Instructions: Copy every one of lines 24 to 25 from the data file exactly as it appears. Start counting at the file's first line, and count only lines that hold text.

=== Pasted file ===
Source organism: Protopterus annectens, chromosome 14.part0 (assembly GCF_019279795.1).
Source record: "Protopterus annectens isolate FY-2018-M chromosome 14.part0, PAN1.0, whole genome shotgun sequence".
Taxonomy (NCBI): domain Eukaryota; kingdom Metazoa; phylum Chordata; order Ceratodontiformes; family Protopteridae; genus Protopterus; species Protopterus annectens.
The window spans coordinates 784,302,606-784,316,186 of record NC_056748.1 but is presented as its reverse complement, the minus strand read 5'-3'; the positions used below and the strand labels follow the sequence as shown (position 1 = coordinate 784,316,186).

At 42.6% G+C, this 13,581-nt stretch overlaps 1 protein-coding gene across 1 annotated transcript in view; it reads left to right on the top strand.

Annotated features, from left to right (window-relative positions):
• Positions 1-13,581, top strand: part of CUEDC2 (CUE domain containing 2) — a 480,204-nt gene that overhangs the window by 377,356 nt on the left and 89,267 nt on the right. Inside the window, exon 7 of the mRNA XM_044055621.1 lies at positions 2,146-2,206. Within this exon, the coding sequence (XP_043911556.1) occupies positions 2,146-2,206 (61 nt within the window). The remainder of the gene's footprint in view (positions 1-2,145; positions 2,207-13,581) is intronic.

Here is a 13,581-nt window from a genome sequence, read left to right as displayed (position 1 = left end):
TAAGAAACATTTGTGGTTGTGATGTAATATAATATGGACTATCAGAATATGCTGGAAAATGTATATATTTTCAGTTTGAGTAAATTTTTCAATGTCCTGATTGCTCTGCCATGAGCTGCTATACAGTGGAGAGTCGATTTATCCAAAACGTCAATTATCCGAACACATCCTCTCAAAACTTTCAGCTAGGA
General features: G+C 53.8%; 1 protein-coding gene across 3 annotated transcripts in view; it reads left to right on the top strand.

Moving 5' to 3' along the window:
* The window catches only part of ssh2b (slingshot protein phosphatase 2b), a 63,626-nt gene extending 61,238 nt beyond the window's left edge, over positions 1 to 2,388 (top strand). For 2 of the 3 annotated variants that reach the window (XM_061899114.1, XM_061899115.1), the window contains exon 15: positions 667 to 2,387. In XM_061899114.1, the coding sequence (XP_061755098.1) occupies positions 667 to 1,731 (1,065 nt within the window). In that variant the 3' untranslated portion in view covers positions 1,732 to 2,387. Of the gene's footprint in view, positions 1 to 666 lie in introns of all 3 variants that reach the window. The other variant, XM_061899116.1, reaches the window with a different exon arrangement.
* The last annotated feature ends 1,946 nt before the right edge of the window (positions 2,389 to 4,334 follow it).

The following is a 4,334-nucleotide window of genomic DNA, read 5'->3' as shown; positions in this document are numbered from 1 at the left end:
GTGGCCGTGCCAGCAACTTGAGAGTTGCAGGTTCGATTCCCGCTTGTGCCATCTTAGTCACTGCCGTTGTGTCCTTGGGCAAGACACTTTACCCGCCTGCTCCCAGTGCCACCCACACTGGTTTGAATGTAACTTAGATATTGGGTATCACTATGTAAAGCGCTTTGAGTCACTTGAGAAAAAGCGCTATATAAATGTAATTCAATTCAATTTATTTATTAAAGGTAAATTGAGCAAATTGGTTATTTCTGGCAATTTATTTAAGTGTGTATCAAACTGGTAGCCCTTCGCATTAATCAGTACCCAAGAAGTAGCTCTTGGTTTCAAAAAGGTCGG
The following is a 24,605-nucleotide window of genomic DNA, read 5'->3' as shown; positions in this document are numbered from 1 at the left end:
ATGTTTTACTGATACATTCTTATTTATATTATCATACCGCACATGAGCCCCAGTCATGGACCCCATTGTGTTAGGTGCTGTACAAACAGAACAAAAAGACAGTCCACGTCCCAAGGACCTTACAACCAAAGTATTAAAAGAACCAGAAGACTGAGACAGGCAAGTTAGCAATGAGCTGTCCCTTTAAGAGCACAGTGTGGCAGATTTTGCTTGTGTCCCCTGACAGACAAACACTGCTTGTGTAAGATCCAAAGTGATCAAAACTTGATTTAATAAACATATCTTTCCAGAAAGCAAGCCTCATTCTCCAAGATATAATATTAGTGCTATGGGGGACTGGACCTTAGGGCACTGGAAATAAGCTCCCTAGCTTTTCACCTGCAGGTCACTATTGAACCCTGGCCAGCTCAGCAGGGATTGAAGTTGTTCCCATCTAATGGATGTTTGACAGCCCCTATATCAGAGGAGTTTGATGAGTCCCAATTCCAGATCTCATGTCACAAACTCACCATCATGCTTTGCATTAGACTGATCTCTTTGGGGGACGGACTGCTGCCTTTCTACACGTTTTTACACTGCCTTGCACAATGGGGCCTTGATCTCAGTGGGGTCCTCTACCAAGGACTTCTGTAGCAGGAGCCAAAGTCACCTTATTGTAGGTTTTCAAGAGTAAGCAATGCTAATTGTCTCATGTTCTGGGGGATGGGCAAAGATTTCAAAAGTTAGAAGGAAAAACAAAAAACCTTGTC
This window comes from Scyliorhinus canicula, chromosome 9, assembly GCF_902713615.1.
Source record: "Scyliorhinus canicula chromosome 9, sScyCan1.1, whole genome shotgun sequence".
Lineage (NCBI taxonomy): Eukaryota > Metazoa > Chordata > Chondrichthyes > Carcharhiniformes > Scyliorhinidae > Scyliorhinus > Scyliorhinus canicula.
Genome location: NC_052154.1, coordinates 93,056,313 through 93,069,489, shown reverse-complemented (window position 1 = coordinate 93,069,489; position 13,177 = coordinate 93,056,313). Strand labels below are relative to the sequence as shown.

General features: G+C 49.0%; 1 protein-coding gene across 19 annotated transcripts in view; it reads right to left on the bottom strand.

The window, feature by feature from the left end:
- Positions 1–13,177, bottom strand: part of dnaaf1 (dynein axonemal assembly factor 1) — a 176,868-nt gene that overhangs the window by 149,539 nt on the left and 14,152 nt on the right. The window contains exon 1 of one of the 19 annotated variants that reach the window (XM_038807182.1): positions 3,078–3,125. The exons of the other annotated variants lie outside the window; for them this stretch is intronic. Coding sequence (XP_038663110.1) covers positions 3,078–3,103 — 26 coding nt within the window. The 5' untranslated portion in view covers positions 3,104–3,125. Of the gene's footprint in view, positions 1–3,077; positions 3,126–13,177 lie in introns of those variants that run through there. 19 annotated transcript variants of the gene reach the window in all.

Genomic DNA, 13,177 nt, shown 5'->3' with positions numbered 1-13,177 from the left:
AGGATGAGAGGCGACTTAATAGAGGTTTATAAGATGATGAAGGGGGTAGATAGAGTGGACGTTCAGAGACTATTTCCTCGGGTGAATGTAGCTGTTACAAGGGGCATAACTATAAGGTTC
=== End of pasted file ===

- Positions 1–13,177, bottom strand: part of dnaaf1 (dynein axonemal assembly factor 1) — a 176,868-nt gene that overhangs the window by 149,539 nt on the left and 14,152 nt on the right. The window contains exon 1 of one of the 19 annotated variants that reach the window (XM_038807182.1): positions 3,078–3,125. The exons of the other annotated variants lie outside the window; for them this stretch is intronic. Coding sequence (XP_038663110.1) covers positions 3,078–3,103 — 26 coding nt within the window. The 5' untranslated portion in view covers positions 3,104–3,125. Of the gene's footprint in view, positions 1–3,077; positions 3,126–13,177 lie in introns of those variants that run through there. 19 annotated transcript variants of the gene reach the window in all.

Genomic DNA, 13,177 nt, shown 5'->3' with positions numbered 1-13,177 from the left: